*When bell peppers aren’t $2 each for the green ones, anyway. What is up with that? Is there a bell pepper blight or something I’m unaware of?

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17 thoughts on “How to Roast Potatoes”

  1. I'm wondering the same thing about the bell peppers! Red ones here are $2 EACH.

    I love roasted potatoes. My favorite way to do them is to use the red potatoes, dice, and mix with an equal amount olive oil and butter (not margerine), salt, pepper, garlic, and dill. YUM. You can also do them in a microwave. Seriously. It only takes about 15 minutes. Place them in a microwave safe casserole dish and cover with plastic wrap or a lid. I stir it about halfway through.

  2. Re: red bell peppers – the least expensive way to get those is at a warehouse store like Sam's Club – they're closer to $1 each there.

  3. I just picked up green peppers 2 for a $1.00 in MN! I recently found your site and made your chicken with peppers and mushrooms last night (because peppers were on sale and everything!) and WOW was it awesome. Can't wait to try some of your other recipes. Thanks for the fun site: )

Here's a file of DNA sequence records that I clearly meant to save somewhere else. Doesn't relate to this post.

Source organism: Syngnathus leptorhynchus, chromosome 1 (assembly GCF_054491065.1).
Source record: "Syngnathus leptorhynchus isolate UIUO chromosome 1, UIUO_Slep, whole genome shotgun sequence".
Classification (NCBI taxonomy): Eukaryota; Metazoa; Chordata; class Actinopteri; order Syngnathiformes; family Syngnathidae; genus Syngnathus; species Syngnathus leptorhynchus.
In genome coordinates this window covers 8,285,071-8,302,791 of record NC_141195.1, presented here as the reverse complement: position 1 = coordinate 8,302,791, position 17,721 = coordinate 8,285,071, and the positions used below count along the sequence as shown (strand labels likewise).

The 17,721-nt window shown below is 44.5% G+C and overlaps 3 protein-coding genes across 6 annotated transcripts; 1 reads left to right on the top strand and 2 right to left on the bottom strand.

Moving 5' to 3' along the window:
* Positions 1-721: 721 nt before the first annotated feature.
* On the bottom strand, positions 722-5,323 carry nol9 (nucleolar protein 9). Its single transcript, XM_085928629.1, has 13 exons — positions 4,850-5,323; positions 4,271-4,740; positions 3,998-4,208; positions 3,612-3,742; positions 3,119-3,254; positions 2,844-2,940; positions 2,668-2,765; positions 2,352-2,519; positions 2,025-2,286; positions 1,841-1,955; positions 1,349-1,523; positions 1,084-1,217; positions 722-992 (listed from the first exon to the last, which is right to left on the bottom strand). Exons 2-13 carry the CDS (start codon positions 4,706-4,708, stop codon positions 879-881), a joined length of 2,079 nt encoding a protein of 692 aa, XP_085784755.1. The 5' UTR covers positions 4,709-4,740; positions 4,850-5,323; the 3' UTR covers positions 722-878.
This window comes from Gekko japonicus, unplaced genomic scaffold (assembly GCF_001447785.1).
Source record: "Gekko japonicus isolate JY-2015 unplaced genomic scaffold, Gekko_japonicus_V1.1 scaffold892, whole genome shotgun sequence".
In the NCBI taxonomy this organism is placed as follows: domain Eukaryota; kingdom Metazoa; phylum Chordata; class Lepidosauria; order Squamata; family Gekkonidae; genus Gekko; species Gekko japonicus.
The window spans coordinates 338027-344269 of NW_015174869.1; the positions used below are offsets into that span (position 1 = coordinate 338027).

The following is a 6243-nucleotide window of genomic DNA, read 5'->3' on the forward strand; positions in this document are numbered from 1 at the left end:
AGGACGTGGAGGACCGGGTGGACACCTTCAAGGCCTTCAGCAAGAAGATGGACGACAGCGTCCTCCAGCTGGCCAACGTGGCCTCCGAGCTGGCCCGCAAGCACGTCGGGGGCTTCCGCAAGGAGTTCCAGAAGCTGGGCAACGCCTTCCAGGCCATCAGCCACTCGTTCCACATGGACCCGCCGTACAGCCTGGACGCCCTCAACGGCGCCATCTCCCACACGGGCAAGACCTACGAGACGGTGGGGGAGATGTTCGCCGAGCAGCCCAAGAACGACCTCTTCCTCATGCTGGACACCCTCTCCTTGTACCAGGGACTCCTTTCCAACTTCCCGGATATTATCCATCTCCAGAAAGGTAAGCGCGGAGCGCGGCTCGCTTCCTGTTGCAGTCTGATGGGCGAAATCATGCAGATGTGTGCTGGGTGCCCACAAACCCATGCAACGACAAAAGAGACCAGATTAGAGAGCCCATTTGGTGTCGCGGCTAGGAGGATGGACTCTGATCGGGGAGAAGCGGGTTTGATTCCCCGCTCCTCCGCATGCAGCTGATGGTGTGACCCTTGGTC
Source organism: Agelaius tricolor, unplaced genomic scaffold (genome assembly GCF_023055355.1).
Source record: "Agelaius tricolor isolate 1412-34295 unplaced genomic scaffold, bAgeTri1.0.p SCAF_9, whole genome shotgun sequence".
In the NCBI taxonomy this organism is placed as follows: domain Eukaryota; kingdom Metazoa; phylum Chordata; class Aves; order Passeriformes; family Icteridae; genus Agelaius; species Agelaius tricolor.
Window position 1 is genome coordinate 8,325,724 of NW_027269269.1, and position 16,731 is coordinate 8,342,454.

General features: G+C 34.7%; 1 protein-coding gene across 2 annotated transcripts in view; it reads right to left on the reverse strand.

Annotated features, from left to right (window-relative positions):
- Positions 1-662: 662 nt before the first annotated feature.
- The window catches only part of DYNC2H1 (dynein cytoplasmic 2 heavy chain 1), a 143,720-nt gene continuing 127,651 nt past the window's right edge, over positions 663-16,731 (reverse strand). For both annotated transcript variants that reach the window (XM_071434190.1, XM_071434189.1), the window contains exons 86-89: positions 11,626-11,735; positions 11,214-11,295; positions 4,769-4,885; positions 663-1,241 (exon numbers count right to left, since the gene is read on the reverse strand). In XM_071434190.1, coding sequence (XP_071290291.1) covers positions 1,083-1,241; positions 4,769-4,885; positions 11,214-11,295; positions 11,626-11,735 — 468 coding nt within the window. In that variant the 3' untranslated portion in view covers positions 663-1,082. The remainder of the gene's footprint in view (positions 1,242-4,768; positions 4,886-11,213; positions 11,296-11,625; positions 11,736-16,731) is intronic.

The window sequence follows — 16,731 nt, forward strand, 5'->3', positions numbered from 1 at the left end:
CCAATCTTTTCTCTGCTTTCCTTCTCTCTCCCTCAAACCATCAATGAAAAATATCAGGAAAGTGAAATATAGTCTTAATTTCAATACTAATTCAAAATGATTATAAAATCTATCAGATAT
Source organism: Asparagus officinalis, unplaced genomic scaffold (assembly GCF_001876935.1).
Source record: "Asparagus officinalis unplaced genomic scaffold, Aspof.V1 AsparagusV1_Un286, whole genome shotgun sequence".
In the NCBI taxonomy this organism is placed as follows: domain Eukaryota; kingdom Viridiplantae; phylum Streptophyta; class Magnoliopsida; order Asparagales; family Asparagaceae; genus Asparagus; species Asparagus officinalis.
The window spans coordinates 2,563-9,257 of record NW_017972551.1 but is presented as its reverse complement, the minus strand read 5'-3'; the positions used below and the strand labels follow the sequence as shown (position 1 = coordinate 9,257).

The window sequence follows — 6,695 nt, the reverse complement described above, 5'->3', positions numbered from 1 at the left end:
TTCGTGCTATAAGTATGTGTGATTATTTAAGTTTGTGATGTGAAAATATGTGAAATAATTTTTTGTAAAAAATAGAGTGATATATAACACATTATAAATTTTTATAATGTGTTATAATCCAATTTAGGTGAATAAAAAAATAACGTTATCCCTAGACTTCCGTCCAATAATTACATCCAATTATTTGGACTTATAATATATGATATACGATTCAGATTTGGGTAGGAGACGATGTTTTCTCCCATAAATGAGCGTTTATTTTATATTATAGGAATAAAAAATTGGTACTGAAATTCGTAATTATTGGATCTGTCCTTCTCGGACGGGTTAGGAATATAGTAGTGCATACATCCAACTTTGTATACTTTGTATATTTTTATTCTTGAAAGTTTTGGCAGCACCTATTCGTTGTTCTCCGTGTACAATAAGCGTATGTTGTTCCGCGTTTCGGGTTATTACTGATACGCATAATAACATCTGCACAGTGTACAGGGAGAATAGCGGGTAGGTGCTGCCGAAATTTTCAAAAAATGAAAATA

4. So, you had three different ideas in this recipe, but I want to make sure I get the third one. Were you saying that once you have parboiled them, you then cook then in a skillet with the cheese and such? Or did you mean that once you have parboiled and roasted them, then you can also cook then in the skillet? I'm thinking it's the former, not the latter, but wanted to be sure.